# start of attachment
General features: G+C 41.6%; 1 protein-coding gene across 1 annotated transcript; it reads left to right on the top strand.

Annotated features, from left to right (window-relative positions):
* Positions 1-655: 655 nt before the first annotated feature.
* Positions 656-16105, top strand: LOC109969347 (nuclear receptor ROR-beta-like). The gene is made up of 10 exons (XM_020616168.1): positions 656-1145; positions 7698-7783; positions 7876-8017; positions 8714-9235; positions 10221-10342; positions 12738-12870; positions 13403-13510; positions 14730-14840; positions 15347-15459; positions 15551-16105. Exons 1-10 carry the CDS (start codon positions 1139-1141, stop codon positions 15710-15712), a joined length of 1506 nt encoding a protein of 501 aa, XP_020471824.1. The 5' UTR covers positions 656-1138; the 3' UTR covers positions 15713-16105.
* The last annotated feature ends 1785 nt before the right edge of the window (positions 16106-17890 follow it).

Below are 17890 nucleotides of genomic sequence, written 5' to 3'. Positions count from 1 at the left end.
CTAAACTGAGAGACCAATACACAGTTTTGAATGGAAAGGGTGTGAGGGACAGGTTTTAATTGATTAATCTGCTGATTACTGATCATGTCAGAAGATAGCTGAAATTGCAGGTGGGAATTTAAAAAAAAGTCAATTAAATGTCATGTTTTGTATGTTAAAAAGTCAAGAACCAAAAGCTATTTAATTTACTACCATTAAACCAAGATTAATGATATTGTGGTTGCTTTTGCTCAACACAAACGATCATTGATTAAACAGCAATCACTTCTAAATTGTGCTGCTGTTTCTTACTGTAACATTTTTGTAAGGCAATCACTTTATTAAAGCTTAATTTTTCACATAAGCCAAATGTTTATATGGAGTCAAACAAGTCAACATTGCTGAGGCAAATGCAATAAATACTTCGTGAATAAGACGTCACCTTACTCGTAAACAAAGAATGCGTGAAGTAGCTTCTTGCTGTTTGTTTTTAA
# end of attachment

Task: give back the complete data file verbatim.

General features: G+C 41.6%; 1 protein-coding gene across 1 annotated transcript; it reads left to right on the top strand.

Annotated features, from left to right (window-relative positions):
* Positions 1-655: 655 nt before the first annotated feature.
* Positions 656-16105, top strand: LOC109969347 (nuclear receptor ROR-beta-like). The gene is made up of 10 exons (XM_020616168.1): positions 656-1145; positions 7698-7783; positions 7876-8017; positions 8714-9235; positions 10221-10342; positions 12738-12870; positions 13403-13510; positions 14730-14840; positions 15347-15459; positions 15551-16105. Exons 1-10 carry the CDS (start codon positions 1139-1141, stop codon positions 15710-15712), a joined length of 1506 nt encoding a protein of 501 aa, XP_020471824.1. The 5' UTR covers positions 656-1138; the 3' UTR covers positions 15713-16105.
* The last annotated feature ends 1785 nt before the right edge of the window (positions 16106-17890 follow it).

Below are 17890 nucleotides of genomic sequence, written 5' to 3'. Positions count from 1 at the left end.
CTAAACTGAGAGACCAATACACAGTTTTGAATGGAAAGGGTGTGAGGGACAGGTTTTAATTGATTAATCTGCTGATTACTGATCATGTCAGAAGATAGCTGAAATTGCAGGTGGGAATTTAAAAAAAAGTCAATTAAATGTCATGTTTTGTATGTTAAAAAGTCAAGAACCAAAAGCTATTTAATTTACTACCATTAAACCAAGATTAATGATATTGTGGTTGCTTTTGCTCAACACAAACGATCATTGATTAAACAGCAATCACTTCTAAATTGTGCTGCTGTTTCTTACTGTAACATTTTTGTAAGGCAATCACTTTATTAAAGCTTAATTTTTCACATAAGCCAAATGTTTATATGGAGTCAAACAAGTCAACATTGCTGAGGCAAATGCAATAAATACTTCGTGAATAAGACGTCACCTTACTCGTAAACAAAGAATGCGTGAAGTAGCTTCTTGCTGTTTGTTTTTAA